Matthews, T.A., Phillips Petroleum Co., Bartlesville, Okla.

Abstract

The South Burbank Unit of Osage County, Okla., produces from in an offshore-bar-type reservoir which has been subjected to both intensive gas injection and to water flooding. The Unit was formed early in the primary life of the reservoir, and development involved only about one-half the well densities of nearby pools in the same-type reservoirs. Gas injection was started immediately after unitization, and was continued to near its economic limit. Ultimate recovery by gas injection would have been about 34 per cent of the initial oil in place, compared to about 22 per cent recovery of the initial oil in place by primary depletion in nearby areas. Initial water flood development of the South Burbank Unit was made in 1951 on an irregular five-spot pattern with about 40 acres per producing well. Recoveries will be as high as nearby regular five-spot pattern on 20 acre spacing. The water flood will ultimately recover an additional 12.8 per cent of the initial oil in place over that which could have been recovered by gas injection. The combination of gas injection and water flooding will recover 46.8 per cent of the original oil in place. However, early application of water injection, without the intervening period of gas injection, would have recovered as much total oil in a much shorter total operating life.

Introduction

The South Burbank Unit, in Osage County, Okla., affords an opportunity to compare the recovery of oil by each of the three most common energy mechanisms: solution gas, gas injection and water flooding. Since the Unit was formed and gas injection started some 17 months after discovery of the field, performance of the field under primary solution-gas drive can only be determined on the basis of the performance in nearby, similar reservoirs. Early unitization permitted development with about one-half the well density of nearby areas.

Geology

The South Burbank pool was discovered on Jan. 5, 1934, with completion of the Mead Oil Co., et al., No. 1 De Noya in the NE-NE-SW part of Section 10–25N-6E, at a total dept of 2,857 ft. in the Burbank sand. Other publications have discussed the geology of the pool, and the information presented here is but a brief summary. The South Burbank field is located off the southeast flank of the North Burbank field and, like the latter field, is a sand lens within the Cherokee shale formation which immediately overlies the Mississippi lime. Following post-Mississippian erosion, the general area of southern Kansas and eastern Oklahoma was covered by the Cherokee Sea in which shales were deposited upon the eroded surface of the Mississippi lime. As the Cherokee Sea advanced and receded upon land, offshore sand bars were formed. Major sand bodies such as North and South Burbank were laid down over an extended period of time. As conditions were altered by shifting currents, severe wind and wave action, and changes in the shore line, there were periods of deposition of silt and mud, resulting in inhomogeneities in the sand bars. The general attitude of the base of the sand in the South Burbank pool is that of an irregular plane dipping at the rate of about 40 ft/mile toward the west. The productive sand thins to the south and west as it is pinched-out by sandy shales. Permeability of the Burbank sand ranges from less than 1 md to about 2 darcies, and porosity ranges from 11 to about 29.5 per cent. Estimated average reservoir physical properties are tabulated in Table 1.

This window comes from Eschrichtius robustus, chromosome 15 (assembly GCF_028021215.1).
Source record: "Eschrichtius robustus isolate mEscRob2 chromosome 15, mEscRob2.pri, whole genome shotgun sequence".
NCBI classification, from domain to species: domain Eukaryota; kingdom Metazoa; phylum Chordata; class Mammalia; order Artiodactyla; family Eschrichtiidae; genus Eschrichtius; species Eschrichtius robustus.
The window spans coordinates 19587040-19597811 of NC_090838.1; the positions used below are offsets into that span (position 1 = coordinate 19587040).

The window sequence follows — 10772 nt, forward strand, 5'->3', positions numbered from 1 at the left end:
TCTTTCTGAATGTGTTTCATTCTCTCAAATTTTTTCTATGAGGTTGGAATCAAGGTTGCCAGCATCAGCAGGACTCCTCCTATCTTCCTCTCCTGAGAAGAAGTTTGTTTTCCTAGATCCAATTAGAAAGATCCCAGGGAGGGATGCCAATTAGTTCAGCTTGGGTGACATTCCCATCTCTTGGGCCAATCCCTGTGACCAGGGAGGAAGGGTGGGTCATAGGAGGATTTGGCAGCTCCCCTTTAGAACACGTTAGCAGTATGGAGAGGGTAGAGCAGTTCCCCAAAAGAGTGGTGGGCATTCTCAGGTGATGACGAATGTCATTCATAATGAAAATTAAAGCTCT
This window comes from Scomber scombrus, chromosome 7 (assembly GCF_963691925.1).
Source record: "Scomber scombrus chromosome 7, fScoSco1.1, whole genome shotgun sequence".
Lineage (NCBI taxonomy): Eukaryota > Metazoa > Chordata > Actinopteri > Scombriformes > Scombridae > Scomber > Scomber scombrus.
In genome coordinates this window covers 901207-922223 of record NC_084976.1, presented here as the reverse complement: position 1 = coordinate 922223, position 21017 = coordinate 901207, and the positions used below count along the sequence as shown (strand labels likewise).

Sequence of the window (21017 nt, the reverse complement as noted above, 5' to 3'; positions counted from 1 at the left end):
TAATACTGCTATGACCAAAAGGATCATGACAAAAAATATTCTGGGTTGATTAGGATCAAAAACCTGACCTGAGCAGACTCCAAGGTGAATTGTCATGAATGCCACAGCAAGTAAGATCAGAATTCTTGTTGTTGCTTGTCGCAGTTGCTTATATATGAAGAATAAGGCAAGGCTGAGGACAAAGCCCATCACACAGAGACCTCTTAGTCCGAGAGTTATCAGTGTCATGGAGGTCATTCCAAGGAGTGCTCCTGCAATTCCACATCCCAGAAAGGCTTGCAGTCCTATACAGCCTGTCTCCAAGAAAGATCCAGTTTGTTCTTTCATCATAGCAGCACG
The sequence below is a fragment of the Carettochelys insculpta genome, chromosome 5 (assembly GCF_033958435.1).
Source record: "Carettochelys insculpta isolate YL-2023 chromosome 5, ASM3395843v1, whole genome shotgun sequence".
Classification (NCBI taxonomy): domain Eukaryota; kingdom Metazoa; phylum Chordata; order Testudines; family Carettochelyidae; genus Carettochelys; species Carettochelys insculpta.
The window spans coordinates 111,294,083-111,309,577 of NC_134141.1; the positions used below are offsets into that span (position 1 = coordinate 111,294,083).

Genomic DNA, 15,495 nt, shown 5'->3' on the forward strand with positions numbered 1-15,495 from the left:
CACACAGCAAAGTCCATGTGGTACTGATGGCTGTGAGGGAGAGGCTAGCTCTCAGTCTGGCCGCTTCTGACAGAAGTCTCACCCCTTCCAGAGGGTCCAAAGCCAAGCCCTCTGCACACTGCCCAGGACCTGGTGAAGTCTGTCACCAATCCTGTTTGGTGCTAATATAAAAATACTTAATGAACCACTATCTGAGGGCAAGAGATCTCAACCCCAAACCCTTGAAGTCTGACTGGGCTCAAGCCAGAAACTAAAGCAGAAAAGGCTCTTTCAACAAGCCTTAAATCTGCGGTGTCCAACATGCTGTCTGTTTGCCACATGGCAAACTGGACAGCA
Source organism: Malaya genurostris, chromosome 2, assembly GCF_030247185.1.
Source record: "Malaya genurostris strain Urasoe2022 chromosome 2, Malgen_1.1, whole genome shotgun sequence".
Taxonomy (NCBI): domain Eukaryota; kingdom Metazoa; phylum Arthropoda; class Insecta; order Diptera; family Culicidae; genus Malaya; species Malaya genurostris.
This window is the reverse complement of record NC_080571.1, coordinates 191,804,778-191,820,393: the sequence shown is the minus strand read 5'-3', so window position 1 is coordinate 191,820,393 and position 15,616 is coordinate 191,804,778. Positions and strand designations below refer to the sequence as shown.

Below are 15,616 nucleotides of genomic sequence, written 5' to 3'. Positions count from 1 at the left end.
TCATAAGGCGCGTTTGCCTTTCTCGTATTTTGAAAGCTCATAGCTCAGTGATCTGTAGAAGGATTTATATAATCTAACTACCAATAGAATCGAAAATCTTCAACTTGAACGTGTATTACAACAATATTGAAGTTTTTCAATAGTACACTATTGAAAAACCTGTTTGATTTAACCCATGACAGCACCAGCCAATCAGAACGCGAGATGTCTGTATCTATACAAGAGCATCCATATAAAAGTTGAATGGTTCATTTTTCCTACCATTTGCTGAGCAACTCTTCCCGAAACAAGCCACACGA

Reservoir Oil Properties

Fig. 1 presents the gas solubility and shrinkage curves for a sample of the reservoir oil. The gas in solution at the estimated original reservoir pressure of 1,200 psi was 380 cu ft/bbl, and the original formation volume factor was 1. 2. Gravity of the produced oil is about 39 to 40 API.

JPT

P. 1180^

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